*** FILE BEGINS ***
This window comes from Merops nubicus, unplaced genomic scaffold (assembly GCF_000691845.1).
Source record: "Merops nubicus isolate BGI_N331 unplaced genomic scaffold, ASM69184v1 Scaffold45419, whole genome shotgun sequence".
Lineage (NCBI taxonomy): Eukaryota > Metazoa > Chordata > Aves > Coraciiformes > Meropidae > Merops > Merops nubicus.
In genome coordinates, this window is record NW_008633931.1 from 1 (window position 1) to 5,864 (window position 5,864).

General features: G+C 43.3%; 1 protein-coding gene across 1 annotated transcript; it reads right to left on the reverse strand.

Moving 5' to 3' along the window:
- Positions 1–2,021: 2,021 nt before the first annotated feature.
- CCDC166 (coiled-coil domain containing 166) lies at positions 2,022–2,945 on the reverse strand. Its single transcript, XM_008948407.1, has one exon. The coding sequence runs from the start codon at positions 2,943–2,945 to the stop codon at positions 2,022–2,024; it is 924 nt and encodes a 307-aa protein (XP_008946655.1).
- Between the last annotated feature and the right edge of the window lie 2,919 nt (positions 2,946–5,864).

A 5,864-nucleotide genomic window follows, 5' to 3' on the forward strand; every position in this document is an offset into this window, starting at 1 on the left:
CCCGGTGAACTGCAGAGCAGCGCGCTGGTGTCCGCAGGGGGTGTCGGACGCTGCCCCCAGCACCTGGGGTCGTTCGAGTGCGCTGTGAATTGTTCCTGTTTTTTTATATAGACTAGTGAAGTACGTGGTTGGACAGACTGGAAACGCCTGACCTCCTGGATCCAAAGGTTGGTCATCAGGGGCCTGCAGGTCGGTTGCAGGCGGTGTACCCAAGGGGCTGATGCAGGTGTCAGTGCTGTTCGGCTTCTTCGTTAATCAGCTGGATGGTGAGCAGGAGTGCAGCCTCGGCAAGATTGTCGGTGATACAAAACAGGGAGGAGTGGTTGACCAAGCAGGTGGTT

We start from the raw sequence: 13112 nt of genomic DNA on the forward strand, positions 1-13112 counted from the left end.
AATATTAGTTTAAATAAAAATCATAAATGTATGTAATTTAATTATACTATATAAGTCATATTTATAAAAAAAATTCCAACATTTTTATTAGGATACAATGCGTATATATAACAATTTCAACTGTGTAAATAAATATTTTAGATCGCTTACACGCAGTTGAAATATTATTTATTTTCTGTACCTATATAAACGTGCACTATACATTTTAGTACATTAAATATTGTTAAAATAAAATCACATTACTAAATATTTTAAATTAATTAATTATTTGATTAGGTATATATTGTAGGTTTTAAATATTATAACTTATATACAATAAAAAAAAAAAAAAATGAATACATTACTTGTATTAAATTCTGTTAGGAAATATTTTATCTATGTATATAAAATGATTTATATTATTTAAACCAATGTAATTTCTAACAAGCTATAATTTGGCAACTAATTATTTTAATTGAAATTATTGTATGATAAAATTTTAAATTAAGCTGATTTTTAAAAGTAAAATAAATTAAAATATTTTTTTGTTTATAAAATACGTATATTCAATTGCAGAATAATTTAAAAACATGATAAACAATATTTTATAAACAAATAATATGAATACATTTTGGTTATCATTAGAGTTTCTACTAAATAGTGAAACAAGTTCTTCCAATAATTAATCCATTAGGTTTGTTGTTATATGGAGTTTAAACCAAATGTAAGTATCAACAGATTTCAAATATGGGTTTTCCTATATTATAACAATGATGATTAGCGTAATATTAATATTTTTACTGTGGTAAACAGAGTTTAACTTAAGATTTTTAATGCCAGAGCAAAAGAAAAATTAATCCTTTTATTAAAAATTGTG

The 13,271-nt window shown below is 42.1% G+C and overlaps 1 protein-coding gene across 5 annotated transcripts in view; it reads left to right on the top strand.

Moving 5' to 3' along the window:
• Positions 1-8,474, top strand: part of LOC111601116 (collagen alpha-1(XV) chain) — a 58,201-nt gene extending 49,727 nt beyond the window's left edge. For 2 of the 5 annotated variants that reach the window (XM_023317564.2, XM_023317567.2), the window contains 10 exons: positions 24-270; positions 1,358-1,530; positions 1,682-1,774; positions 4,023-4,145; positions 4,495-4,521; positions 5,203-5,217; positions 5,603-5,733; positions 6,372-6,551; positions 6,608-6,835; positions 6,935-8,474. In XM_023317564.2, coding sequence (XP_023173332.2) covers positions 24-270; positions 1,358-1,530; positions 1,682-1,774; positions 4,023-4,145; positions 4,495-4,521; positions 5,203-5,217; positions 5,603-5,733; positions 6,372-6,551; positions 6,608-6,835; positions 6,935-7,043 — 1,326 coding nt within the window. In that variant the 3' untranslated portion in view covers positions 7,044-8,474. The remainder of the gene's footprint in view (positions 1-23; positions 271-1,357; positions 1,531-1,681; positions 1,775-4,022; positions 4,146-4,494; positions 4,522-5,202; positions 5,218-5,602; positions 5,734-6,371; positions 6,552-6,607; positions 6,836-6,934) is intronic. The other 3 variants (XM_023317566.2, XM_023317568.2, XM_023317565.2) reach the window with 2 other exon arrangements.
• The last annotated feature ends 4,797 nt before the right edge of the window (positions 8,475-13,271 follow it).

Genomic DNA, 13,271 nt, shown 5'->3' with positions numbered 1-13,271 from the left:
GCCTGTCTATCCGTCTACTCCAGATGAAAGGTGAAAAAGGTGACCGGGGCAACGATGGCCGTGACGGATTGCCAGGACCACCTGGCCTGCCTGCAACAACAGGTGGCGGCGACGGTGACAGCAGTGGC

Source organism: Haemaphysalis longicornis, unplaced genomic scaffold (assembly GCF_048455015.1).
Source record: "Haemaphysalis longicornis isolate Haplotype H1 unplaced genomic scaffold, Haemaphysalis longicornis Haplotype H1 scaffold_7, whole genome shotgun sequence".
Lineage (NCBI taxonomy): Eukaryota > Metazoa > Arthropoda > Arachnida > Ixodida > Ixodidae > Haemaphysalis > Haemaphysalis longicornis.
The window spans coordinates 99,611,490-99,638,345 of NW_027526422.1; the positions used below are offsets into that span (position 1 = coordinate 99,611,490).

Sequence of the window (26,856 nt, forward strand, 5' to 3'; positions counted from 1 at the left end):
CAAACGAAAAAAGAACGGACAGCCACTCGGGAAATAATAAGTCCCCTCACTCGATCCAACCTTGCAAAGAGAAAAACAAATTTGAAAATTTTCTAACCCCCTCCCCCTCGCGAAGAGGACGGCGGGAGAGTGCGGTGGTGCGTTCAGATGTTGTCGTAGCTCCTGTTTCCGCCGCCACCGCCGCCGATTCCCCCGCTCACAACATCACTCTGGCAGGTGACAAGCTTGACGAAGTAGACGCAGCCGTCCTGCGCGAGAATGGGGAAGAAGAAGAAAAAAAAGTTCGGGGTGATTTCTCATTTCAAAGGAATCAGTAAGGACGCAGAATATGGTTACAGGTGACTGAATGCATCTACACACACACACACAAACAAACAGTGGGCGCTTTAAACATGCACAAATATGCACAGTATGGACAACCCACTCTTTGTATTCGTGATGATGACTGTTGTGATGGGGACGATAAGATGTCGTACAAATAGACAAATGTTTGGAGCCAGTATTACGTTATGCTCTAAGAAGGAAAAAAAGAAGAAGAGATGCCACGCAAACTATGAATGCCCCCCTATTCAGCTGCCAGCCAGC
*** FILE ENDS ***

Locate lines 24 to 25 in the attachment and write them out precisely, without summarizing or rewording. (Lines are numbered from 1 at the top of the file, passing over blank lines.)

Sequence of the window (26,856 nt, forward strand, 5' to 3'; positions counted from 1 at the left end):
CAAACGAAAAAAGAACGGACAGCCACTCGGGAAATAATAAGTCCCCTCACTCGATCCAACCTTGCAAAGAGAAAAACAAATTTGAAAATTTTCTAACCCCCTCCCCCTCGCGAAGAGGACGGCGGGAGAGTGCGGTGGTGCGTTCAGATGTTGTCGTAGCTCCTGTTTCCGCCGCCACCGCCGCCGATTCCCCCGCTCACAACATCACTCTGGCAGGTGACAAGCTTGACGAAGTAGACGCAGCCGTCCTGCGCGAGAATGGGGAAGAAGAAGAAAAAAAAGTTCGGGGTGATTTCTCATTTCAAAGGAATCAGTAAGGACGCAGAATATGGTTACAGGTGACTGAATGCATCTACACACACACACACAAACAAACAGTGGGCGCTTTAAACATGCACAAATATGCACAGTATGGACAACCCACTCTTTGTATTCGTGATGATGACTGTTGTGATGGGGACGATAAGATGTCGTACAAATAGACAAATGTTTGGAGCCAGTATTACGTTATGCTCTAAGAAGGAAAAAAAGAAGAAGAGATGCCACGCAAACTATGAATGCCCCCCTATTCAGCTGCCAGCCAGC